Thursday, January 7, 2016

Superlink teardown

Here is part 3 of the Cryocooler Saga! You can see Part 1 and Part 2 also.


So what does all that stuff in the box do? What's necessary to keep it running happily along and what can be cut out? Let's figure it out!

First off, what do we have under the hood? Here's a rough labeling of some of the important parts:

Click for big!
Wow, that's crammed in there. Nice!

In addition to the cryocooler that's the reason I bought this whole shebang, there's a power and control circuit board, a dewar containing the superconducting elements (connected to the cryocooler with a vacuum flange, presumably to maintain a tight seal on the cold side to minimize leakage), and a cooling fan that forces air through the cooling fins on the heat-rejection location on the cryocooler. There's also a jumble of RF wires that presumably connect to whatever it's supposed to be super-filtering. Those can be disconnected from the dewar by loosening each of the screw connections.

The cryocooler is held in position with two machine screws near the cooling fan, and the dewar is held in place with a pipe clamp. The cryocooler screws can be easily accessed by removing the cooling fan first, as shown below. First, I removed the dust filter in front of the fan. This makes visible the four screws holding the fan in place.





Once the fan is removed, the screws can be removed by putting an allen wrench (or a star drive, as I used) through the fan hole.



Next, I disconnected the back plate with all of the RF wires from the base of the unit by removing a few screws.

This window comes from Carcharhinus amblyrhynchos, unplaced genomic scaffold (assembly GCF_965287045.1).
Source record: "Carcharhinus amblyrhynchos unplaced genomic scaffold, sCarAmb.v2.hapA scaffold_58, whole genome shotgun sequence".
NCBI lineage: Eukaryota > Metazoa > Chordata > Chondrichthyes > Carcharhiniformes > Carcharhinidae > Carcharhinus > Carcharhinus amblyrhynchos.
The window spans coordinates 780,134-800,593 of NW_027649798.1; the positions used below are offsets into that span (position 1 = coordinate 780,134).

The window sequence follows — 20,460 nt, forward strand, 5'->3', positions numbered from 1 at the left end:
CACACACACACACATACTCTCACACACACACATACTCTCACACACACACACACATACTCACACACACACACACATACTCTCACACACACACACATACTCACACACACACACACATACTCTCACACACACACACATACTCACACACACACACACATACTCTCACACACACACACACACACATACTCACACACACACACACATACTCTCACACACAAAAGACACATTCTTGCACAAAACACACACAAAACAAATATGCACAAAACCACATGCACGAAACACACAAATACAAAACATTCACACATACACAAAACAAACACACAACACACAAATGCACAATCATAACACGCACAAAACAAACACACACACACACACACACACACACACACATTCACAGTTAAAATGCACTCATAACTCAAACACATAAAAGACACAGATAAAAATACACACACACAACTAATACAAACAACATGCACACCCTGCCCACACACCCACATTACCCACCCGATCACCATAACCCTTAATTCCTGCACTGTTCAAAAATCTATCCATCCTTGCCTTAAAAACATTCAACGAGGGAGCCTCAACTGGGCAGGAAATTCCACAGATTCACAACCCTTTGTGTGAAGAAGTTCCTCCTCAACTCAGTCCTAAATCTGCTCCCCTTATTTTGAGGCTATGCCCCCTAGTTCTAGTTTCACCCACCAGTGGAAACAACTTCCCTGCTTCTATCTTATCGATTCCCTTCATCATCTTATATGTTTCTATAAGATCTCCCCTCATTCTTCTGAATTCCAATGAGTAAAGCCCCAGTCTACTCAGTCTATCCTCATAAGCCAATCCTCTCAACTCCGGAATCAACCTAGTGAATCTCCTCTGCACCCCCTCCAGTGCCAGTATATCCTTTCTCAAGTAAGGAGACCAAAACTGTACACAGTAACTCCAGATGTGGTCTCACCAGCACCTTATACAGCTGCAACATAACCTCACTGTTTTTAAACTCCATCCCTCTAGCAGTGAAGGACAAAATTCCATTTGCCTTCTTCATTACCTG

The two on the bare steel tab. Ditto on the other side.

Next, I disconnected the clamp holding together the vacuum flange connecting the cryocooler and the dewar near the heat rejection fins, and completely loosened the pipe clamp holding the dewar down.



This allowed me to remove the entire cryocooler-Dewar assembly, or more easily, separate the two and take them out separately. The cryocooler's cold head is covered in a thermal paste.



The dewar looks to be of an interesting construction - it has a piece that slides up the cold head past the flange, which appears to be welded on the end. My guess is that it's two pipes with a small gap between them in which there's a vacuum that further insulates the cold head from the heat rejection area. Maybe someone who knows better can correct me.





Before removing the cryocooler, you'll need to disconnect a few wires from the circuit board. Here's an annotated photo of what's going on there. I disconnected the rejection temperature sensor (bottom right) and the cryocooler power connector (bottom left) and loosened the cable ties holding the wires in place in order to remove the cryocooler. I also needed to disconnect the wire bundle to the dewar on the right in order to remove it.

Click for legible
:

As mentioned in the photo and a previous post, the only signals needed to run the cooler are the rejection temperature sensor and the cold-side temperature sensor from the dewar (which is the pin pair the fourth from the bottom on the wire harness). Some of the other pin pairs show a voltage difference while the board is running, but I can't figure out what they're doing, and it doesn't seem to throw any faults if they're disconnected.

Me trying to figure out what the pins do. Turns out, not much that I need worry about, maybe?

Next up: Spoofing that temperature signal so I can use my own cold side temperature sensor!




No comments:

Post a Comment